Crime in Waikiki a key focus of visitor public safety conference

Visitor and public safety in Waikiki are the focus of a conference Thursday as concerns mount over crime in Oahu's tourism hub.
Published: Nov. 17, 2022 at 11:58 AM HST|Updated: Nov. 17, 2022 at 12:39 PM HST
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HONOLULU (HawaiiNewsNow) - As Hawaii works to welcome back international visitors in larger numbers, conversations like the ones being held Thursday at the Visitor Public Safety Conference are extremely important.

Community leaders, tourism organizations and local law enforcement officials are working to make Waikiki safer.

Prior to the conference at the Hawaii Convention Center, Hawaii News Now set out to see how everyday residents and visitors feel when it comes to their safety int one of the world’s top tourist destinations.

”It feels a little less safe, a little more aggression,” said Anne Vanheezik, who is visiting Waikiki from Holland.

”I think the safety is always is was always good. I feel very safe here,” added Wolfgang Danner, who is visiting Hawaii from Munich.

Anthony Aviles, who lives in Waikiki, added:

”I generally don’t feel nervous, but I do see the strange crowd that comes out at night and it does get kind of worrisome for other people, especially people traveling here, who don’t know any better.:

It’s that group of people who are the focus of Thursday’s mission and the primary discussion at the 2022 Visitor Public Safety Conference.

”It’s about taking a proactive approach to issues and concerns that we have here in Waikiki. So, today it’s all about mental illness, substance abuse and the much anticipated safe and sound program,” said Mufi Hannemann, president and CEO of the Hawai’i Lodging & Tourism Association.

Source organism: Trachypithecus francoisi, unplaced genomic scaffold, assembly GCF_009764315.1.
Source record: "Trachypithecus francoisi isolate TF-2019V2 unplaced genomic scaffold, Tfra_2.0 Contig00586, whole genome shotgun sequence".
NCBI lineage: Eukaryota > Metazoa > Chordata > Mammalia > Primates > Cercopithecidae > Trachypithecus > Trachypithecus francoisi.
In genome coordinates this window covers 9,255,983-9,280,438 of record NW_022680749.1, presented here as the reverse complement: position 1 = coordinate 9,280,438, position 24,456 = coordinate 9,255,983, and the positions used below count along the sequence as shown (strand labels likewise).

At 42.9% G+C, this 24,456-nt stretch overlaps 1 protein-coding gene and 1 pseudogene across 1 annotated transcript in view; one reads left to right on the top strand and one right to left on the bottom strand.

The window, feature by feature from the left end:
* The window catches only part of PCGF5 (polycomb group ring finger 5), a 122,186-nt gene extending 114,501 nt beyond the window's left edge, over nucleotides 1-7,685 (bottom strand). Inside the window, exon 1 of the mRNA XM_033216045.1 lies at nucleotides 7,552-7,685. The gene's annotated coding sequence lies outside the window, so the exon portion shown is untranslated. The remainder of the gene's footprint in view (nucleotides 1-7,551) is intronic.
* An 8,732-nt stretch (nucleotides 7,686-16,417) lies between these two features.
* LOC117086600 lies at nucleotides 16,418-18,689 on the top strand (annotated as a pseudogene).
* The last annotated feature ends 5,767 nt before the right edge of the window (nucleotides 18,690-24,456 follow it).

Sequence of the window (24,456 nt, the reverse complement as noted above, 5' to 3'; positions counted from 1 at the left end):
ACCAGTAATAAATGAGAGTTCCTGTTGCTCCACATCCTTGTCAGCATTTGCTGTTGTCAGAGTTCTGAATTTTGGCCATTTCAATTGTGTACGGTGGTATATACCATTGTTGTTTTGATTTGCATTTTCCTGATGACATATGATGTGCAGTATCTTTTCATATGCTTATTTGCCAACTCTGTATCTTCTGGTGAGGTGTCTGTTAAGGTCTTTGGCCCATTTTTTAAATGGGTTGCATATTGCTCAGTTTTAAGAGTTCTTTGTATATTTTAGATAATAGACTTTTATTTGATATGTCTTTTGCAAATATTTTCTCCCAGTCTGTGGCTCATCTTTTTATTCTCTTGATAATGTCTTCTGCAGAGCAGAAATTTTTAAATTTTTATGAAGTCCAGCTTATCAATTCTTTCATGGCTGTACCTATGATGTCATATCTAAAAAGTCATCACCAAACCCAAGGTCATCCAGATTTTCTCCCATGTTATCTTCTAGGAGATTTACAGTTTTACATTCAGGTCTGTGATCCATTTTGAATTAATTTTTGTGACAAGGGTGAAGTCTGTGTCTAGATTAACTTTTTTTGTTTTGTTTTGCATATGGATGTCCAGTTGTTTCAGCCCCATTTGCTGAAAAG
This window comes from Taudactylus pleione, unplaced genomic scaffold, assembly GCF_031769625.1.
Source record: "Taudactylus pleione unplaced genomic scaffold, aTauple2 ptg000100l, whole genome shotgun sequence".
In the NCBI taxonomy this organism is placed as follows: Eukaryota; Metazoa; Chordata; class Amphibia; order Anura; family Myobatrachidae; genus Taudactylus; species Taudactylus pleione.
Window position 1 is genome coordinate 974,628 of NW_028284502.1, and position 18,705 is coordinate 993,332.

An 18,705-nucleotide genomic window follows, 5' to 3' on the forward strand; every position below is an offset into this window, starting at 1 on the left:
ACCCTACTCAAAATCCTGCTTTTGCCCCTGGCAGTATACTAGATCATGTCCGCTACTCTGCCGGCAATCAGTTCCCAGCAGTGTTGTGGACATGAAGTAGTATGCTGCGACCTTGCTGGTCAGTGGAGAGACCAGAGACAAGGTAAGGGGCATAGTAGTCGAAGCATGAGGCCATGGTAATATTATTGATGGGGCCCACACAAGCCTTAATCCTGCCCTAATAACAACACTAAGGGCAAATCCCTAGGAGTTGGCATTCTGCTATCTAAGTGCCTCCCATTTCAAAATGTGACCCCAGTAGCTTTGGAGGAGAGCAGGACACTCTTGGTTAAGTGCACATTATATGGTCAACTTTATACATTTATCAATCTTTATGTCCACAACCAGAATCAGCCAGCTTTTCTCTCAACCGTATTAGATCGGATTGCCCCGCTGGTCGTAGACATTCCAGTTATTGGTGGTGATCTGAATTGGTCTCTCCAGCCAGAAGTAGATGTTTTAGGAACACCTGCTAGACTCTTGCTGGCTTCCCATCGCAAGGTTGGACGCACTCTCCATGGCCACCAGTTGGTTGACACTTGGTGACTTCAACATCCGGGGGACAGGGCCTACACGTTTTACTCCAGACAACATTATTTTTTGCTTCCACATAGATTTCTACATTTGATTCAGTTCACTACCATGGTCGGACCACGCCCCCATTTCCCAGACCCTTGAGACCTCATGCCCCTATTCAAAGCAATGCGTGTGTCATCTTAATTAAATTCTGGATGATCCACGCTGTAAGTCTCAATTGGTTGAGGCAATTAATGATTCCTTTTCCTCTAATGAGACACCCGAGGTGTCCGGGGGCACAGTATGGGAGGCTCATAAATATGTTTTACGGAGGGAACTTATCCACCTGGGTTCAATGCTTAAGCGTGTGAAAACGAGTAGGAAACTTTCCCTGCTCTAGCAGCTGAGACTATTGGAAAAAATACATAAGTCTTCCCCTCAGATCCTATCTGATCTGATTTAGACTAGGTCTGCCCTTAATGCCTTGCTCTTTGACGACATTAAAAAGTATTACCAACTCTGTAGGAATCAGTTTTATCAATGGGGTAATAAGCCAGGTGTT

The “Safe and Sound” initiative Hannemann is referring to started some two months ago.

It essentially allows the legal system to ban repeat offenders from Waikiki for six months at a time. If they’re seen back before that time is up, they can be arrested on site.

It’s a joint effort between HPD, the judiciary and Prosecuting Attorney Steve Alm.

”Things do look a lot better and part of that is because HPD has been really active,” Alm said.

“They made a couple hundred arrests and we are prosecuting people. If people go into stores and steal all the time, we’re charging them with a habitual property offense, which is a felony. Some of them have horrible drug and alcohol problems and we’re going to try to send them to treatment.”

That part of the initiative the ‘sound’ in Safe and Sound’ may prove to be even more important: What to do with the chronically homeless, mentally ill and chemically dependent people who call the streets of Waikiki home?

Jennifer Nakayama, president and CEO of the Waikiki Business Improvement District Association, says that’s where an all too important public-private partnership comes into play.

The Kosasa Foundation has made charitable donation to the Waikiki Business Improvement District of $100,000 and that’s matched dollar for dollar by the city.

“This is us looking at the the gentler side of outreach and what can we do to engage the community in terms of at risk youth or maybe inspire a second chance employment program. So those that have been previously incarcerated or perhaps previously homeless, but really wants to reenter society, that’s a chance for them,” said Nakayama.